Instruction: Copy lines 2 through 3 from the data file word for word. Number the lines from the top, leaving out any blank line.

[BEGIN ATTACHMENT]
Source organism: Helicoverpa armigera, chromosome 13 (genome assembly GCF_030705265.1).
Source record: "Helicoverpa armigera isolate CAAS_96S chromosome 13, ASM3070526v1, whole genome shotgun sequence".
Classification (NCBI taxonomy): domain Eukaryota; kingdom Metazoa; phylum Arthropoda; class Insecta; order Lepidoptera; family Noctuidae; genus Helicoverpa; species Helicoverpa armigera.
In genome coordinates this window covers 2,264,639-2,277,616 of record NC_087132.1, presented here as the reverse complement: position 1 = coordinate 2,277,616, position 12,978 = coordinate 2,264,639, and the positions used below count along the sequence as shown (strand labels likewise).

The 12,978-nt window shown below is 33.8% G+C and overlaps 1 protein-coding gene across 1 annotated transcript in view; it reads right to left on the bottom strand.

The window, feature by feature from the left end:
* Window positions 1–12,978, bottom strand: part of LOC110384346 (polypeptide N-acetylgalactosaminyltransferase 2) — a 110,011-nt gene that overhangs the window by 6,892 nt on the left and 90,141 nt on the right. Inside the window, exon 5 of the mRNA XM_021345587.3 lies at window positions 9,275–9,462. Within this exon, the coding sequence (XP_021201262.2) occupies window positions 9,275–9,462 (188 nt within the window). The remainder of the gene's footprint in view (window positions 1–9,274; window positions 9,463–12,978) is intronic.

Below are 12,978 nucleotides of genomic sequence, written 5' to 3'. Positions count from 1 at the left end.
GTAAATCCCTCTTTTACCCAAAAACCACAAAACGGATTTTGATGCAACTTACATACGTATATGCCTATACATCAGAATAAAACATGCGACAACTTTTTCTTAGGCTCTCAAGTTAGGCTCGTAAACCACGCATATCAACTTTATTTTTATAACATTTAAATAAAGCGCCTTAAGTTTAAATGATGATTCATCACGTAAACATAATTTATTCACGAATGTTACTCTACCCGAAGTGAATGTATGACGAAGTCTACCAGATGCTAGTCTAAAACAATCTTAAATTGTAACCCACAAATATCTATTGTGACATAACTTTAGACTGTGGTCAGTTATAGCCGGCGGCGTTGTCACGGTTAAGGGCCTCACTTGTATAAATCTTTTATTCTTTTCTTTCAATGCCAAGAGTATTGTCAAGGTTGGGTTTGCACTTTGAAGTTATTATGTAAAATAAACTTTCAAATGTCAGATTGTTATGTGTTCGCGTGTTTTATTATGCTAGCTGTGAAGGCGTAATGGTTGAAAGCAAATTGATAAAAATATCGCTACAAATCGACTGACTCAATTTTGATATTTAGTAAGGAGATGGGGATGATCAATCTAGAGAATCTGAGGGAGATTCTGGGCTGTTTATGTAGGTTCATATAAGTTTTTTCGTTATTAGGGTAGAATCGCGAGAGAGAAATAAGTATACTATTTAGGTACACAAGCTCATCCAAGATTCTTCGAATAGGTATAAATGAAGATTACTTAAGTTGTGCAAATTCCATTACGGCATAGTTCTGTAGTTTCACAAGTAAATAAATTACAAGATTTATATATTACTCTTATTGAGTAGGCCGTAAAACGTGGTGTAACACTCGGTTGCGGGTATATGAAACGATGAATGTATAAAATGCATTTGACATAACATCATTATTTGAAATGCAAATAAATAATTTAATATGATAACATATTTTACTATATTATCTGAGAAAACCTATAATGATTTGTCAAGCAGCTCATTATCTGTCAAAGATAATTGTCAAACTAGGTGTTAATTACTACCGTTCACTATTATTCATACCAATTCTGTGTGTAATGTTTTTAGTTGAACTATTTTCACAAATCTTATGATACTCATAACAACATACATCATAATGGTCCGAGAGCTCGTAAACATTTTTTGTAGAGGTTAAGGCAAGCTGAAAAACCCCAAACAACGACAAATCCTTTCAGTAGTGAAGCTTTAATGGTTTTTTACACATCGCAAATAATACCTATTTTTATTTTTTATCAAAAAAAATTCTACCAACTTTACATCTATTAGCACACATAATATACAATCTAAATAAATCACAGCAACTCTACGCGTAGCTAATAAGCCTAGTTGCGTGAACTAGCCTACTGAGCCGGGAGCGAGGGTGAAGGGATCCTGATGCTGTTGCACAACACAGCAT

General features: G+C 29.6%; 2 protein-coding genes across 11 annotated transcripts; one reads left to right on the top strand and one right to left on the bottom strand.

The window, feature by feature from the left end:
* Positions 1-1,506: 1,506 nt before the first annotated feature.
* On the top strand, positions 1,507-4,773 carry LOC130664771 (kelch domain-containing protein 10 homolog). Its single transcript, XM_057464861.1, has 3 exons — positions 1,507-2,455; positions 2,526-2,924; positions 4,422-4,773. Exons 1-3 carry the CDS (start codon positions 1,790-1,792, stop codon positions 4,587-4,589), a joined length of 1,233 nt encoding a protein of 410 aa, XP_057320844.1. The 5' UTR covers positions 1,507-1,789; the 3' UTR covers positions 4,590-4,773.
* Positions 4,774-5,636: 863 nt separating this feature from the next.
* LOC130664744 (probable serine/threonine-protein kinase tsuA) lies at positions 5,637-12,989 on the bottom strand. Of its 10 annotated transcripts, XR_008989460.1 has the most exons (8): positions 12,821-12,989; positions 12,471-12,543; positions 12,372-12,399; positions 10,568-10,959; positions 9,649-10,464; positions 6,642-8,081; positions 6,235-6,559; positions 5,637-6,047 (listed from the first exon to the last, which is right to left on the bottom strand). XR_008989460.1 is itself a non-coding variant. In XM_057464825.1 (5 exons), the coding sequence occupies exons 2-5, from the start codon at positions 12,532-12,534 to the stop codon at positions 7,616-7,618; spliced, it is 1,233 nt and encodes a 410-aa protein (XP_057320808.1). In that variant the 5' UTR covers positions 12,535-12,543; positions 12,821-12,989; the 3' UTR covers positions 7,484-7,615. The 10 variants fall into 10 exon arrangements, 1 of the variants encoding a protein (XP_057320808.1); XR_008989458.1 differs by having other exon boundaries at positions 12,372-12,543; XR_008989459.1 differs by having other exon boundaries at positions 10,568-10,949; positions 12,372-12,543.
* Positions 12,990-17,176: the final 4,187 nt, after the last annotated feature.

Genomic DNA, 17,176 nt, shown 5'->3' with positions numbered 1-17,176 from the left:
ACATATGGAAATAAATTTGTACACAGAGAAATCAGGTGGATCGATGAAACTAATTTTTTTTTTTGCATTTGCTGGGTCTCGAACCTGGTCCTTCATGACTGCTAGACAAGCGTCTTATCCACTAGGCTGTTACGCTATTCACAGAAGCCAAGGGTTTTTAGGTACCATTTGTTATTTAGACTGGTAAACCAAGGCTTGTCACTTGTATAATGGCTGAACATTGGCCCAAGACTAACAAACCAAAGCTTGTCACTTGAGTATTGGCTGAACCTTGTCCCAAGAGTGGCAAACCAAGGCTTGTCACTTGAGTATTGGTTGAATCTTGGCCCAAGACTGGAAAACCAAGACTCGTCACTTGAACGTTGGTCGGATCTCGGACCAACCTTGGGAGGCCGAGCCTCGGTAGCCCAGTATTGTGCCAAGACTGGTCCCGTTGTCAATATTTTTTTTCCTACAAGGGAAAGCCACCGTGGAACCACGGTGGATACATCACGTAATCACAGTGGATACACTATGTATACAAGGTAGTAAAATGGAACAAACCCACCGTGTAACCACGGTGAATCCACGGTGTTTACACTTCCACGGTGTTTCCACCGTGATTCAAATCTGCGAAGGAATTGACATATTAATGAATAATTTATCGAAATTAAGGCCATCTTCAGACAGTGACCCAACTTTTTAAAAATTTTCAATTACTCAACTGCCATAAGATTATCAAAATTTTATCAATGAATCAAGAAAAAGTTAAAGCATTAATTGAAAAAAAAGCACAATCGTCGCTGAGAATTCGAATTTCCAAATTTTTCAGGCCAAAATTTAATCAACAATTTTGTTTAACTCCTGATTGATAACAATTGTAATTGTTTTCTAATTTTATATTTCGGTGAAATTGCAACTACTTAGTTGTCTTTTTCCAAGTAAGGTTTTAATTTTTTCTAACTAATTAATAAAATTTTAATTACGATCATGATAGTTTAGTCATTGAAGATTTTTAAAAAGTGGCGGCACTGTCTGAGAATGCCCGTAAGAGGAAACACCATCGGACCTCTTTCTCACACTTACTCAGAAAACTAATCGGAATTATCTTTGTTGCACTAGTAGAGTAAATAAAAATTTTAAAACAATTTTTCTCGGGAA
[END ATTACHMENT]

Source record: "Helicoverpa armigera isolate CAAS_96S chromosome 13, ASM3070526v1, whole genome shotgun sequence".
Classification (NCBI taxonomy): domain Eukaryota; kingdom Metazoa; phylum Arthropoda; class Insecta; order Lepidoptera; family Noctuidae; genus Helicoverpa; species Helicoverpa armigera.